Disney Princesses: whether you belt out their songs to this day, dressed as each one for the Halloweens of your childhood, or simply cannot stand all of the hype, almost everyone knows of this franchise. Though the princesses receive a lot of criticism, at a basic level, they are meant to serve as role models for young girls, leading many to wonder why so many heroines have been left out of the lineup. Below, we’ll cover the six most puzzling cases, and why they may not have made the cut.
1.) Anna (Frozen)
To reach the status of an official Disney Princess, there are some milestones a character must cover. Many of the princesses share the following in common: They sing in their movies, are royalty by birth or marriage, perform major acts of heroism, star in financially successful films, and tend to be positive and optimistic.
Though the buzz about Frozen has finally begun to die down, it is undeniable that the franchise was a huge success for Disney. However, to this day, neither of the two characters has been added to the official Disney Princess lineup. Both Anna and Elsa are royal by birth, but in this scenario, it is relatively clear why Elsa has not been considered, as she becomes a queen. As for Anna, the reasoning why is significantly less clear. She sings in Frozen multiple times, and goes on a long and perilous mission to save her kingdom as well as her sister. Out of the entire list, the reasoning behind Anna’s exclusion is the least clear. Accompanied by the fact that Frozen is still a relatively new movie, it is possible that Anna may be considered for the title in the near future.
2.) Giselle (Enchanted)
Giselle is the protagonist of Enchanted, a movie that was a relative success at the time of its release. The major significance of this film was that it was the first time a princess had appeared as traditional animation as well as live action. In Enchanted, Giselle is royal by birth. Within the movie, she sings on multiple occasions and has a love interest, in line with many of the traditional princesses. By all standards, Giselle is typical Disney Princess material, outside of the fact that her movie is both animated and live action. However, this in itself is not the reason she’s been excluded by Disney, but rather a very closely related issue. Evidently, Giselle is one of the most interesting cases on this list, as she was legitimately very close to becoming an official princess. It is in her case alone that we are given a clear reason why not. Due to the live action portion of the film, Disney was told that they would have to pay actress Amy Adams for the use of her likeness for the rest of her life, causing Disney to quickly decide that Giselle would not be added.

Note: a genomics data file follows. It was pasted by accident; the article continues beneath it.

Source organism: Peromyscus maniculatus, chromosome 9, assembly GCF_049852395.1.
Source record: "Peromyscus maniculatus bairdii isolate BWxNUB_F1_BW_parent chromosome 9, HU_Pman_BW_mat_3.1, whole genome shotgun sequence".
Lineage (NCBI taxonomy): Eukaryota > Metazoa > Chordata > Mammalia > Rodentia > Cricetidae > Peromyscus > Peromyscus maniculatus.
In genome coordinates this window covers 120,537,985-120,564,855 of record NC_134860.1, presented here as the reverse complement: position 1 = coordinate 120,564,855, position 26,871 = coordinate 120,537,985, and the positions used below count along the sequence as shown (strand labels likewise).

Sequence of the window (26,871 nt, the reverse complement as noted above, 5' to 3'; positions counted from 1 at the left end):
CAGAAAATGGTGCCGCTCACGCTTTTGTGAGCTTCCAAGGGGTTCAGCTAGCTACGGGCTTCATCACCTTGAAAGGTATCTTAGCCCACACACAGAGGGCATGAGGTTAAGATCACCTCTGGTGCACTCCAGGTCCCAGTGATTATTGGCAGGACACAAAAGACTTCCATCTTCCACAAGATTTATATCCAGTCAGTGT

3.) Megara (Hercules)
Megara, often known as Meg, meets a number of traditional princess requirements, but falls short in a few distinct categories. She sings in her movie, falls in love with and marries the son of a god (which I personally think qualifies as royalty, but this can be somewhat easily disputed), and plays a major role in advancing the story’s plot. The primary reason Meg may not have been considered for the line-up, outside of the slightly ambiguous nature of her royal connection, lies in two facts:
1.) Hercules was not an outstanding success in the box-office, though it is fondly remembered by many now.
2.) Meg’s personality features distinct differences from other Disney princesses. Though I personally believe such differences might be appealing to add into the group, it is understandable why there might be key personality traits the official princesses share. Meg is a cynical character, offering sarcastic quips throughout the film. For much of the movie, she appears as bitter due to a broken heart, and can even be thought of as an antagonist at times. Currently, none of the official princesses were even remotely antagonistic in any of their films. Rather, they are optimistic, almost always kind, and generally are positive for the majority of the movies. Though Meg’s character displays real and valid emotions and struggles that people may face, and that she has the tenacity to overcome such struggles, this does not change the fact that she differs from the norm extensively, which may have harmed her chances.
4.) Jane (Tarzan)